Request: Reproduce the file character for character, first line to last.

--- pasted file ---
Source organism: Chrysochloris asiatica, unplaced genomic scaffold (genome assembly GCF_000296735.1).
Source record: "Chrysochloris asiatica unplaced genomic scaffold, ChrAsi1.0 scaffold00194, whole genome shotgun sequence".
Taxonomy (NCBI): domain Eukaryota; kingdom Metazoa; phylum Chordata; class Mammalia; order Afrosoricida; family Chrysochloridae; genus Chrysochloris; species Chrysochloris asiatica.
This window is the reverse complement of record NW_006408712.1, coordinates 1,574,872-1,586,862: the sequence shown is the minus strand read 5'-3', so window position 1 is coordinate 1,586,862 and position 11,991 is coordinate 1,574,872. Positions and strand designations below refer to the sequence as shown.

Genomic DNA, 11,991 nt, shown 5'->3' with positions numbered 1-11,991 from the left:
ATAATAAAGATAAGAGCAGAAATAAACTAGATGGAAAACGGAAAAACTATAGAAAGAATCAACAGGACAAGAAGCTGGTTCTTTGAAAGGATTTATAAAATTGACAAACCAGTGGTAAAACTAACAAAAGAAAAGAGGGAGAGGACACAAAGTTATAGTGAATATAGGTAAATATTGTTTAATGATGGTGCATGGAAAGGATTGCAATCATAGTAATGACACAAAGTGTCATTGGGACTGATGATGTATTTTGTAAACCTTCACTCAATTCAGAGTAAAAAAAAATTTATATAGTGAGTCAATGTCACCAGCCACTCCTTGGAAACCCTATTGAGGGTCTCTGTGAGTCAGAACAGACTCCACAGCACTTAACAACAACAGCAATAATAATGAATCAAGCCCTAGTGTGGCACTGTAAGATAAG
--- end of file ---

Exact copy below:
Source organism: Chrysochloris asiatica, unplaced genomic scaffold (genome assembly GCF_000296735.1).
Source record: "Chrysochloris asiatica unplaced genomic scaffold, ChrAsi1.0 scaffold00194, whole genome shotgun sequence".
Taxonomy (NCBI): domain Eukaryota; kingdom Metazoa; phylum Chordata; class Mammalia; order Afrosoricida; family Chrysochloridae; genus Chrysochloris; species Chrysochloris asiatica.
This window is the reverse complement of record NW_006408712.1, coordinates 1,574,872-1,586,862: the sequence shown is the minus strand read 5'-3', so window position 1 is coordinate 1,586,862 and position 11,991 is coordinate 1,574,872. Positions and strand designations below refer to the sequence as shown.

Genomic DNA, 11,991 nt, shown 5'->3' with positions numbered 1-11,991 from the left:
ATAATAAAGATAAGAGCAGAAATAAACTAGATGGAAAACGGAAAAACTATAGAAAGAATCAACAGGACAAGAAGCTGGTTCTTTGAAAGGATTTATAAAATTGACAAACCAGTGGTAAAACTAACAAAAGAAAAGAGGGAGAGGACACAAAGTTATAGTGAATATAGGTAAATATTGTTTAATGATGGTGCATGGAAAGGATTGCAATCATAGTAATGACACAAAGTGTCATTGGGACTGATGATGTATTTTGTAAACCTTCACTCAATTCAGAGTAAAAAAAAATTTATATAGTGAGTCAATGTCACCAGCCACTCCTTGGAAACCCTATTGAGGGTCTCTGTGAGTCAGAACAGACTCCACAGCACTTAACAACAACAGCAATAATAATGAATCAAGCCCTAGTGTGGCACTGTAAGATAAG